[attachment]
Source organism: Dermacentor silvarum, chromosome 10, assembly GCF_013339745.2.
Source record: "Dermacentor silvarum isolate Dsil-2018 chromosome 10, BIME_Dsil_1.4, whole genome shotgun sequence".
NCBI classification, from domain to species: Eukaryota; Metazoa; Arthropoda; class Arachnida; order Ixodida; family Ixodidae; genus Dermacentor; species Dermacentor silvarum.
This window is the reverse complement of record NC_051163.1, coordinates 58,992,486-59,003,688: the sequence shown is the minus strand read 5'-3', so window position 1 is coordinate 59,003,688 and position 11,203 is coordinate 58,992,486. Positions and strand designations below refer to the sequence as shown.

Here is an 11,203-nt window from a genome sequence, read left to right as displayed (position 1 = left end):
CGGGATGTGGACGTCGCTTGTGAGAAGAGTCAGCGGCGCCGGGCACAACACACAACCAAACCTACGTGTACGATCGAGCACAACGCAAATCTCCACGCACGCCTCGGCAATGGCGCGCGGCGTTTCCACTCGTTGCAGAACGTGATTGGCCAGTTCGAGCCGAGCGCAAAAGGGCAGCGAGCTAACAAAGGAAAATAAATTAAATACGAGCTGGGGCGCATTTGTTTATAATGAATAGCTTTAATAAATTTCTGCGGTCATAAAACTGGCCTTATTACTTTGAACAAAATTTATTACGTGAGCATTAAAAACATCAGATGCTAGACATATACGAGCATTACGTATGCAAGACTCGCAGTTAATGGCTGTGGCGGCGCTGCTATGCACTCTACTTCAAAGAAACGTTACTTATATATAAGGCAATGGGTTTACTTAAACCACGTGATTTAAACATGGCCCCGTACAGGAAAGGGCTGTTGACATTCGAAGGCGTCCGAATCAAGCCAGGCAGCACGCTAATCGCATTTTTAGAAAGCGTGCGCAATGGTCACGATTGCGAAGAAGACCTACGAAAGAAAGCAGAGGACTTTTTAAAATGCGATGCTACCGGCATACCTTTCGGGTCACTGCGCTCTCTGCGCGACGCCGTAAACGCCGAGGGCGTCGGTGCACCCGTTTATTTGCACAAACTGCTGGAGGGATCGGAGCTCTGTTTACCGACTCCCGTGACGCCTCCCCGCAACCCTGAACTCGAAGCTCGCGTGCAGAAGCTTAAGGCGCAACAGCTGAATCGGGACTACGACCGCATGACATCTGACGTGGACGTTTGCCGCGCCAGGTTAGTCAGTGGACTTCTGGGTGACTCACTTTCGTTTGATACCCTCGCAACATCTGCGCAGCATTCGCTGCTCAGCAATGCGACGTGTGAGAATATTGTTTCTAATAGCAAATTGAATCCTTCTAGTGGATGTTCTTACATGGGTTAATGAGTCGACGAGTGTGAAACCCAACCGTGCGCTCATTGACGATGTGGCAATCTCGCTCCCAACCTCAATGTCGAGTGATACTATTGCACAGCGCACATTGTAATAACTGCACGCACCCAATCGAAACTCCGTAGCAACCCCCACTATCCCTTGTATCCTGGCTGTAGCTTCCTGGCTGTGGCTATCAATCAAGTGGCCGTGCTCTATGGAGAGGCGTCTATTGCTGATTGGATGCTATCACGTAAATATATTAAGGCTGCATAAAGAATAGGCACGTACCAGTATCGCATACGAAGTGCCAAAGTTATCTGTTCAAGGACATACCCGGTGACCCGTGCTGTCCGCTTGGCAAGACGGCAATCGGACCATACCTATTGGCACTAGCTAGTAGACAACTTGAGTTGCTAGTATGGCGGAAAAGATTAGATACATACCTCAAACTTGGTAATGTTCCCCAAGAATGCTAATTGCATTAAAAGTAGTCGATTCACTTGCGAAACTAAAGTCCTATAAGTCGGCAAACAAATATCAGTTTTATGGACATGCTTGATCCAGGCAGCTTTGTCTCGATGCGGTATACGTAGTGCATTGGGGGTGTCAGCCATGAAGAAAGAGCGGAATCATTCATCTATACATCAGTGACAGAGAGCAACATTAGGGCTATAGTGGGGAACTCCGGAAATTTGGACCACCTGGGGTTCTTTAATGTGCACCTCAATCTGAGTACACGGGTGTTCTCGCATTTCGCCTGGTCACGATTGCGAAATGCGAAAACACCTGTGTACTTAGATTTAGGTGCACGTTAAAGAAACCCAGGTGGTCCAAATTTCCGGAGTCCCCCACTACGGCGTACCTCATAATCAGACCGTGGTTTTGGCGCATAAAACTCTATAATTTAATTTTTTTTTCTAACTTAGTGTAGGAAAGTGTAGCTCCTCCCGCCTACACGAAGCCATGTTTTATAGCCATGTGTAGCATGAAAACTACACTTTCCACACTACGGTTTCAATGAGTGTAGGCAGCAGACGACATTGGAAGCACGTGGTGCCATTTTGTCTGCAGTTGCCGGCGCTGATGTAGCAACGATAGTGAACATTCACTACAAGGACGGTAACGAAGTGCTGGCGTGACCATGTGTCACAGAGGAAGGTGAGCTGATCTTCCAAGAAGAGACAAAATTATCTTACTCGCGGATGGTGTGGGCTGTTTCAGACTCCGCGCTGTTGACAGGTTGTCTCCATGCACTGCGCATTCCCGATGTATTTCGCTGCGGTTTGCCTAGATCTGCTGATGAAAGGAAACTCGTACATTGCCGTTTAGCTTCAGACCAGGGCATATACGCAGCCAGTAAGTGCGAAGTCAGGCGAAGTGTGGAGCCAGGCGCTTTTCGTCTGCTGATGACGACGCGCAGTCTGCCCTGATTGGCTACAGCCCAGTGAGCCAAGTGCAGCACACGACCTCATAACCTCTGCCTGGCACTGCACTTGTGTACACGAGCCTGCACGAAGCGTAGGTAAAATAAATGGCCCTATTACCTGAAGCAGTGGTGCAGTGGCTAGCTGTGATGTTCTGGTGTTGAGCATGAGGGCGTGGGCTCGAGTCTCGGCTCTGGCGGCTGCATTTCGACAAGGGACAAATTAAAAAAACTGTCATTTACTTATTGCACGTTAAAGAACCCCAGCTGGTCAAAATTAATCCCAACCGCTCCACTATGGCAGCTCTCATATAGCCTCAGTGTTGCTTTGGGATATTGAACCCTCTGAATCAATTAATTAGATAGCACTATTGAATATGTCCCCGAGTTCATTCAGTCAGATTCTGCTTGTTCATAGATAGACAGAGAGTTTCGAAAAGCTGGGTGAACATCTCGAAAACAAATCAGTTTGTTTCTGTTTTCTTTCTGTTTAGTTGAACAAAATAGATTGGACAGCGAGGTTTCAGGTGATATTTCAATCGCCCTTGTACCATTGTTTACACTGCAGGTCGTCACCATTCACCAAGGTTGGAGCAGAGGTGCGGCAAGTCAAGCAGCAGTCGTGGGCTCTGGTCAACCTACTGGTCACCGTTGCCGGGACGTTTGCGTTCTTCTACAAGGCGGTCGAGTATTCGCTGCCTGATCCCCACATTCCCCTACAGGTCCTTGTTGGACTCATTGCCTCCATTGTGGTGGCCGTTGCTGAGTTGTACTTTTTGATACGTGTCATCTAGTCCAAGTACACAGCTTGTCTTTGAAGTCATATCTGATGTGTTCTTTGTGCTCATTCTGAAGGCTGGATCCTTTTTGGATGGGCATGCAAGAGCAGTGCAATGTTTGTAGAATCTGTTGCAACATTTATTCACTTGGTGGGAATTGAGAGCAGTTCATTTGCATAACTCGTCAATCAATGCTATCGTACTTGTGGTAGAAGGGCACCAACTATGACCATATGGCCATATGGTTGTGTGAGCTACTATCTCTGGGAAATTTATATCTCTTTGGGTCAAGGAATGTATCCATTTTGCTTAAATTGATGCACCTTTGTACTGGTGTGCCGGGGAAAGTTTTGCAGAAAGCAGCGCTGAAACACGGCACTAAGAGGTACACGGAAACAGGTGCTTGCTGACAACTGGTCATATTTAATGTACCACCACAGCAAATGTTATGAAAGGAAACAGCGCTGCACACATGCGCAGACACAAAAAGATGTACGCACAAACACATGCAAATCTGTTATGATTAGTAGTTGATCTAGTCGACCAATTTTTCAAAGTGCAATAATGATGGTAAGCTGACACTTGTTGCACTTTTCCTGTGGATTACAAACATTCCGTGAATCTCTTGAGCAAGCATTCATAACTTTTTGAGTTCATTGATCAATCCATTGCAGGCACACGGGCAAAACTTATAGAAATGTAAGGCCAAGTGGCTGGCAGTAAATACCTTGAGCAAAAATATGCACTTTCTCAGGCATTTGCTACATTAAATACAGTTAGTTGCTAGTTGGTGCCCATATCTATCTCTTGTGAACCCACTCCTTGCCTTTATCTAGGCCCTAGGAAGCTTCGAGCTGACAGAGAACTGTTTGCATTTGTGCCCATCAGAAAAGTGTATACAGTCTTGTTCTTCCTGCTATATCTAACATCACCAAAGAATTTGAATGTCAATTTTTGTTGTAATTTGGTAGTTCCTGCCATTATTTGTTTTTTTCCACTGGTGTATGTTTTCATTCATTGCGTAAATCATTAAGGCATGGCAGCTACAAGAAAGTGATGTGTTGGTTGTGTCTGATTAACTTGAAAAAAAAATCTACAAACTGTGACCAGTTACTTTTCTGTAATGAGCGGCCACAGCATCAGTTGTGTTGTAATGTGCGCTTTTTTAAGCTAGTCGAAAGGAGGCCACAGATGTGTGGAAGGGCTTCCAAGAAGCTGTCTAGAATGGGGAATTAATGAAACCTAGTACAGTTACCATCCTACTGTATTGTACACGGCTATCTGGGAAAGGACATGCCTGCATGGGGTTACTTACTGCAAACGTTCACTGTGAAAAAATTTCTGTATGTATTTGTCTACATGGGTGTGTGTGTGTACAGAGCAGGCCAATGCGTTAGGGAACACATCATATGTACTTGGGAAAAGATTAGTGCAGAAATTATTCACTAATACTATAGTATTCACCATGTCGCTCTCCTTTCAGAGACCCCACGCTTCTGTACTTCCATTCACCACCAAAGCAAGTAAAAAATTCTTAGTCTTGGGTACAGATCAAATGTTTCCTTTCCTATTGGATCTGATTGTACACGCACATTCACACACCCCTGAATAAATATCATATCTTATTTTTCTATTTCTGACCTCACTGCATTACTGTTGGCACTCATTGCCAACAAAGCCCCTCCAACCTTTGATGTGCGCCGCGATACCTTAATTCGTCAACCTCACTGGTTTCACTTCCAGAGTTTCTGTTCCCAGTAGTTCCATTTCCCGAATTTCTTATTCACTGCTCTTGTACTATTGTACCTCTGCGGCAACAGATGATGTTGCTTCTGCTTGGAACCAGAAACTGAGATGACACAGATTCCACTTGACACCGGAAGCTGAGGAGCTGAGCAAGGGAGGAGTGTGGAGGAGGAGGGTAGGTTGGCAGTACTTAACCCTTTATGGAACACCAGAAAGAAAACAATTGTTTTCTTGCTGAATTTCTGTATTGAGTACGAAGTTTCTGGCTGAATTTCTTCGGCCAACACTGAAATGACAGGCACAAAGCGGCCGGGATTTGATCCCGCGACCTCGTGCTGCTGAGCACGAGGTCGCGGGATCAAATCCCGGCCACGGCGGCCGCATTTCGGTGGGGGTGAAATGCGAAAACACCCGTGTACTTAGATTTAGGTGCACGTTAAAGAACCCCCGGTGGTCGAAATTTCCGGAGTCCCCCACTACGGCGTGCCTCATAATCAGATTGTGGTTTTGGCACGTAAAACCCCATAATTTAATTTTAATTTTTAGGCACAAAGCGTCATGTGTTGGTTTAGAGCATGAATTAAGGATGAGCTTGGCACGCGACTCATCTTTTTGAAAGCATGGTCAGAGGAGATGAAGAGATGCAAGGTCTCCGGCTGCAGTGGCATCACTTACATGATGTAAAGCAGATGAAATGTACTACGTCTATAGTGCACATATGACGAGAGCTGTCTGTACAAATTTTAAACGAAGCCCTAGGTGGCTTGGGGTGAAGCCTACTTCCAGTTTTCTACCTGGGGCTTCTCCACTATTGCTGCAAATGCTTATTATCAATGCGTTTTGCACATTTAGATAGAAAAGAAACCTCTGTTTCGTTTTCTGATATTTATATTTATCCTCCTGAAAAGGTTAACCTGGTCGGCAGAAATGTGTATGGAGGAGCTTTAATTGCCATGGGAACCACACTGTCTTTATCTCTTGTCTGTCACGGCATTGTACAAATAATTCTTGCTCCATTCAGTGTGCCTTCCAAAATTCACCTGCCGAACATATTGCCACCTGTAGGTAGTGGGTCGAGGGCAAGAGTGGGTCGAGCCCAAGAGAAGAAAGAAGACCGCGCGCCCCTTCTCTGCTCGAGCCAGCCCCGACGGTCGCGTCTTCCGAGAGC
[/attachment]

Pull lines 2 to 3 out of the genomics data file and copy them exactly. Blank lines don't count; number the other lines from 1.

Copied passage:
Source record: "Dermacentor silvarum isolate Dsil-2018 chromosome 10, BIME_Dsil_1.4, whole genome shotgun sequence".
NCBI classification, from domain to species: Eukaryota; Metazoa; Arthropoda; class Arachnida; order Ixodida; family Ixodidae; genus Dermacentor; species Dermacentor silvarum.